By Mick Krever, CNN
For France, “ISIS” is the wrong name for the Sunni militants who control large portions of Iraq and Syria.
“In French they want to be called État Islamique, Islamic State, but it’s a double mistake,” Foreign Minister Laurent Fabius told CNN’s Christiane Amanpour in an interview that aired Tuesday. “A, they are not a state; they would like to be a state but they are not. And they are not representative of Muslims.”
“We call them Daesh, by the Arab word.”
“Daesh” is a term reportedly despised by the militants, because it sounds like another Arabic word that means “to trample on” or “crush.”
“You have to name things correctly,” Fabius said. “These guys are murderers; they are throat cutters.”
“I have seen many people that have been chased by them, and all of them say when they come some place they say either you join us, or we kill you, we rape you, we crucify you.”
“And it’s not only Iraq and Syria and the region, it’s all of us, all of us – the U.S., France, Europe, and we have to defend ourselves.”
Amanpour spoke with Fabius just hours before America and its Arab allies began a bombing campaign against ISIS and other militants in Syria. France did not participate in the attacks, but has bombed targets in Iraq.
“We cannot do everything,” he said. “And since the beginning we have said that we have to support the moderate opposition because we have to fight against Daesh and against Bashar Assad as well. But our own task is to support the opposition.”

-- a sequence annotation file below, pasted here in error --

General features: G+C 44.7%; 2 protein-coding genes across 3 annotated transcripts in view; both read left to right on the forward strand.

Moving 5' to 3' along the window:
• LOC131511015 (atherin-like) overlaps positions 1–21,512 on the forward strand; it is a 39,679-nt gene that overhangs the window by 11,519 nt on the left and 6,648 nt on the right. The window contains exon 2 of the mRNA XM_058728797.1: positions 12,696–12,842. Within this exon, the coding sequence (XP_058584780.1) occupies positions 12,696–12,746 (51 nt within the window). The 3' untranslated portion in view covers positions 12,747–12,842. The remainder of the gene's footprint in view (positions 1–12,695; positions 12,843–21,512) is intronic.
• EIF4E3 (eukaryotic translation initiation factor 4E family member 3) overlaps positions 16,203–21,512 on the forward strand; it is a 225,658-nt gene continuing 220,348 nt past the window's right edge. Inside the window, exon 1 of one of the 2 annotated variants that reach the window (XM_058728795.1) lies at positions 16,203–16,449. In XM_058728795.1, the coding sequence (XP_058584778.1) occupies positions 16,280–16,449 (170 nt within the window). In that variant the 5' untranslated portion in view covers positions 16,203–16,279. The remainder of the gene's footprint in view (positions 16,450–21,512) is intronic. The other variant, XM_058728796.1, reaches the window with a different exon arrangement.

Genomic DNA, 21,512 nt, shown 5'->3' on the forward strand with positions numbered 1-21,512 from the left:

“We cannot say to this country you have only the choice between either dictatorship or terrorists. And therefore we shall [work] with other partners in order to foster this opposition, which has been strong, which has become weak, but which can become again strong.”
France, like many Western countries, is struggling with how to address the flow of many of its citizens to fight alongside the extremists in Iraq and Syria. By the French government’s own estimates, some thousand people have done so.
The country has instituted some measures in an effort to stem the tide.
“We decided that the government, the administration, would be able to suspend not only passport but also ID for people whose intention is to go to Syria.”
It is also critical, Fabius said, for families that are concerned about their loved ones’ intentions to be able to alert the government.
“We have to be very, very strict,” he said.
“Especially for the young girls, thirteen and fourteen years old … maybe some of them think that it will be a new life. In fact they are prostitutes, they are sexual slaves. And for the young people, they are utilized and many of them are killed.”
“And therefore it’s, you know, a very difficult work but a necessary work – not only for France, not only for Belgium, Italy, Germany, and so on – but for all of us.”
The international community’s action against ISIS, of course, was largely sparked by the brutal and very public executions of Western journalists and aid workers.
France, however, has come under criticism for allegedly paying ransom money to terrorist groups to release hostages – tens of millions of dollars in total, according to an investigation by The New York Times.
Amanpour put those allegations to Fabius.
“France doesn’t pay ransoms.”
Amanpour pressed him on the point several times, asking whether perhaps other people pay on behalf of the government, but he stuck with the contention.